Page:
Ukraine Orthodox Church head: 'Killing Russian invaders isn't a sin'

"We, as a nation, do not wish death to our neighbors," Metropolitan Epiphanius I of Ukraine said. "However, since they came to our land, we're defending our land. Protecting ourselves is not a sin."

 Ecumenical Patriarch Bartholomew handing the tomos of autocephaly of the Orthodox Church of Ukraine to Metropolitan Epiphanius, primate of the Orthodox Church of Ukraine. (photo credit: Wikimedia Commons)
Ecumenical Patriarch Bartholomew handing the tomos of autocephaly of the Orthodox Church of Ukraine to Metropolitan Epiphanius, primate of the Orthodox Church of Ukraine.
(photo credit: Wikimedia Commons)

Killing Russian soldiers isn't a sin, Metropolitan Epiphanius I of Ukraine, head of the Ukrainian Orthodox Church, said Monday in a telethon, as reported by Ukrainian state media Ukrinform.

"We, as a nation, do not wish death to our neighbors," Epiphanius was reported to have said. "However, since they came to our land, we're defending our land. Protecting ourselves is not a sin."

The archbishop blessed the Ukrainian people in their fight against Russia.

This is not the first statement he has made regarding the Russian invasion of Ukraine: A previous statement in late February argued that "the spirit of the anti-Christ operates in the leader of Russia."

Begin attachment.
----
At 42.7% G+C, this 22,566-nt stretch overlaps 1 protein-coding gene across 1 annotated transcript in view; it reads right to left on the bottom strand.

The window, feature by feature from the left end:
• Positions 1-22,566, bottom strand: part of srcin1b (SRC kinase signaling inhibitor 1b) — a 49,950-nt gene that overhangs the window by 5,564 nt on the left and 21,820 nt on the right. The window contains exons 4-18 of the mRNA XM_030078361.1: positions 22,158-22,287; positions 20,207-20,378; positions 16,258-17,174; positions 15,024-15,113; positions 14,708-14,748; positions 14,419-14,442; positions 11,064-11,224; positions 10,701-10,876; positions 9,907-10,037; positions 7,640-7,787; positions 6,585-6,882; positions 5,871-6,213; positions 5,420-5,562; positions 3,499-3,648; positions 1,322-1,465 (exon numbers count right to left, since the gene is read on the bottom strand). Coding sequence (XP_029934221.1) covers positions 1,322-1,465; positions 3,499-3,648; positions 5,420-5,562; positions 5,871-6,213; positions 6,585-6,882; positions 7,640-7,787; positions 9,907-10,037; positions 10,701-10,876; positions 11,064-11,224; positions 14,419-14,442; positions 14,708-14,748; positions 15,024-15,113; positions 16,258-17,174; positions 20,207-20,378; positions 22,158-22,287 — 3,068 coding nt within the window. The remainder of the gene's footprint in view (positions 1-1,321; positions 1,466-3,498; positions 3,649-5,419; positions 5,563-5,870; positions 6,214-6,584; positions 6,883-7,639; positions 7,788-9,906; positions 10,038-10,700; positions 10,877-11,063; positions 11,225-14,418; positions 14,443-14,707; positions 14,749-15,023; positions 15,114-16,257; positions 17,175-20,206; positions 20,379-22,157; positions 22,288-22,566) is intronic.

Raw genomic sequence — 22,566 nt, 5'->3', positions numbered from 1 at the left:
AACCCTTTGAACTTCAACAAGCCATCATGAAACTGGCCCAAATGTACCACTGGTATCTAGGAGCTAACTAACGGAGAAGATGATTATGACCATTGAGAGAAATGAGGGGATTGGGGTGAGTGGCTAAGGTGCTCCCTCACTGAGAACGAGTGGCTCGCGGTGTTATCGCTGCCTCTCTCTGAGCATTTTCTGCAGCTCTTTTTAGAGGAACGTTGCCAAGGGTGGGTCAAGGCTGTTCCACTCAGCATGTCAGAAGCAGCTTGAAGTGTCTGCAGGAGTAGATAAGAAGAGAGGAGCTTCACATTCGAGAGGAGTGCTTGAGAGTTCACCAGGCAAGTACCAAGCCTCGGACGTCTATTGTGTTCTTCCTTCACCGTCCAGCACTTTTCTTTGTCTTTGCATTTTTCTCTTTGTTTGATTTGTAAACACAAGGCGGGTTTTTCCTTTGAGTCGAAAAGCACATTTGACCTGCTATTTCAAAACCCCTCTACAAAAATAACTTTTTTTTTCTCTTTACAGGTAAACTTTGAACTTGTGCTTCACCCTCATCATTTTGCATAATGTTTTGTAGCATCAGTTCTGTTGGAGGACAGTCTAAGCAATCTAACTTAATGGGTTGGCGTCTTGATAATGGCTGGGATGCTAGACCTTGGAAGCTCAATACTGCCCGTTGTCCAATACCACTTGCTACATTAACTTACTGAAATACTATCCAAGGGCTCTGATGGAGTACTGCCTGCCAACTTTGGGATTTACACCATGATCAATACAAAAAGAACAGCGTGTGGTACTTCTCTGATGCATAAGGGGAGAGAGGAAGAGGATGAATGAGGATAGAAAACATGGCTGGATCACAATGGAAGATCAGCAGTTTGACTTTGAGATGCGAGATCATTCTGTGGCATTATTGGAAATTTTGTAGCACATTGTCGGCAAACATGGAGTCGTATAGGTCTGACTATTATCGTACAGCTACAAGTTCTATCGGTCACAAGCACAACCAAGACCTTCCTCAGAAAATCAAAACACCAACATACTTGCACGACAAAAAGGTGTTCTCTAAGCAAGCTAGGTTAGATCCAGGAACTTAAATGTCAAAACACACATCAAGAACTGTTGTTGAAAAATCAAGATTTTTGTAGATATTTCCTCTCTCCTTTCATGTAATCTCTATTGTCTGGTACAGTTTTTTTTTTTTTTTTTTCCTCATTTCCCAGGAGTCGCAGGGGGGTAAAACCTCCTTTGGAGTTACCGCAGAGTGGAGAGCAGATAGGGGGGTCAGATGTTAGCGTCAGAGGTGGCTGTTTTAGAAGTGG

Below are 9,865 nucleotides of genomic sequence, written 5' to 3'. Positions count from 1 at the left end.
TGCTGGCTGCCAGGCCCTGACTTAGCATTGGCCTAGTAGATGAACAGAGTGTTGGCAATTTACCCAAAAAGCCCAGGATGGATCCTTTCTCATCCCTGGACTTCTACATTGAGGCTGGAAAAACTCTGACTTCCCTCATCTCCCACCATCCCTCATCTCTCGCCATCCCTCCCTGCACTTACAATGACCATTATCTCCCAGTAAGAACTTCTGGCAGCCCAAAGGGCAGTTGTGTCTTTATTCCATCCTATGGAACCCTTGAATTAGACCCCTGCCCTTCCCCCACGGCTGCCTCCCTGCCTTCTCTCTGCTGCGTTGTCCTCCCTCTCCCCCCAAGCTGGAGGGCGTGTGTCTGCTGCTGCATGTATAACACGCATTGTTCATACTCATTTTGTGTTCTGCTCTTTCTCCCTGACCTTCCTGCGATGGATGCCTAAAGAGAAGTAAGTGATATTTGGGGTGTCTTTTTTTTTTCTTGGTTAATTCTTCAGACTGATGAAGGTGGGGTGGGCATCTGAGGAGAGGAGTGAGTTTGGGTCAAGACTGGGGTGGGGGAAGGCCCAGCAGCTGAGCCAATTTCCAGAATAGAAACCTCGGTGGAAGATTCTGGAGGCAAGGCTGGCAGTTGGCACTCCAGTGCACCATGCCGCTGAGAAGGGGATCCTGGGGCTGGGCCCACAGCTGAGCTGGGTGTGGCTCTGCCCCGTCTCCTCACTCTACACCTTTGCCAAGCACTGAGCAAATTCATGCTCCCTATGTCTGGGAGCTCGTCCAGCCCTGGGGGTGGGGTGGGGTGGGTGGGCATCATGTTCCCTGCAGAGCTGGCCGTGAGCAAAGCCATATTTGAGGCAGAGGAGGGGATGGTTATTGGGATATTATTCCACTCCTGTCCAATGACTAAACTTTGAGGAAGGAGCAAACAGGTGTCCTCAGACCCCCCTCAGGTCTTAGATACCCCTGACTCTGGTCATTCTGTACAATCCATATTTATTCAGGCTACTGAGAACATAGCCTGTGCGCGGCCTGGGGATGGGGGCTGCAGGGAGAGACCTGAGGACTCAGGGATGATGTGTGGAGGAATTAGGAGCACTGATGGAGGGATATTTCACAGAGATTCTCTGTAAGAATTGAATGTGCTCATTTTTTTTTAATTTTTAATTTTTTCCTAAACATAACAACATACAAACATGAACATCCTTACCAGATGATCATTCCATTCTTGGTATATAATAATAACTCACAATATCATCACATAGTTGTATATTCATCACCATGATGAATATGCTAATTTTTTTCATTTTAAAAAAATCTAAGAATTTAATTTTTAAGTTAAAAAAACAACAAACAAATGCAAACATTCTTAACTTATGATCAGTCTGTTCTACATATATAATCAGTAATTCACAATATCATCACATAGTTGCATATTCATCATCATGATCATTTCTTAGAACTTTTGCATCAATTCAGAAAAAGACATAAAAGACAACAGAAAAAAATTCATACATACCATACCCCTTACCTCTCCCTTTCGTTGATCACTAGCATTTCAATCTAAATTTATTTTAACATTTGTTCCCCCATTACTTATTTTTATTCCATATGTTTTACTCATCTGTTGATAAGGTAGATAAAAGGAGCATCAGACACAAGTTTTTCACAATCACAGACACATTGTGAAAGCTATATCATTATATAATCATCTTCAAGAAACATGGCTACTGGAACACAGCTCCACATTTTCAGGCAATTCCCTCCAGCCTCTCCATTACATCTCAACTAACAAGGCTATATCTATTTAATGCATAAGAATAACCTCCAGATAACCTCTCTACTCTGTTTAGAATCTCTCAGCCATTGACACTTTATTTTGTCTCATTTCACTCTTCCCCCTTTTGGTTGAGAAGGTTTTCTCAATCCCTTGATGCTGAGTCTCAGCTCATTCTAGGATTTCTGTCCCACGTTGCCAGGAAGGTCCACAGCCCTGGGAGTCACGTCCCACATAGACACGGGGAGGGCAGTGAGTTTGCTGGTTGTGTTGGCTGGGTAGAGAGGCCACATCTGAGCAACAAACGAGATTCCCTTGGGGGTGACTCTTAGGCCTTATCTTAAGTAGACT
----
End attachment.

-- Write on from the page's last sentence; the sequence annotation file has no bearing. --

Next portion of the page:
He claimed that the "signs" were revealed to indicate this, citing "Pride, devotion to evil, ruthlessness [and] false religiosity."

 A MURAL of Russian President Vladmir Putin is vandalized – with red spraypaint and the word ‘Murderer’ written above the original text reading ‘Brother’ – in Belgrade, Serbia, March 6.  (credit: Zorana Jevtic/Reuters) A MURAL of Russian President Vladmir Putin is vandalized – with red spraypaint and the word ‘Murderer’ written above the original text reading ‘Brother’ – in Belgrade, Serbia, March 6. (credit: Zorana Jevtic/Reuters)

This "was [Nazi leader Adolf] Hitler during World War II," Epiphanius claimed: "This is what [Russian President Vladimir] Putin has become today."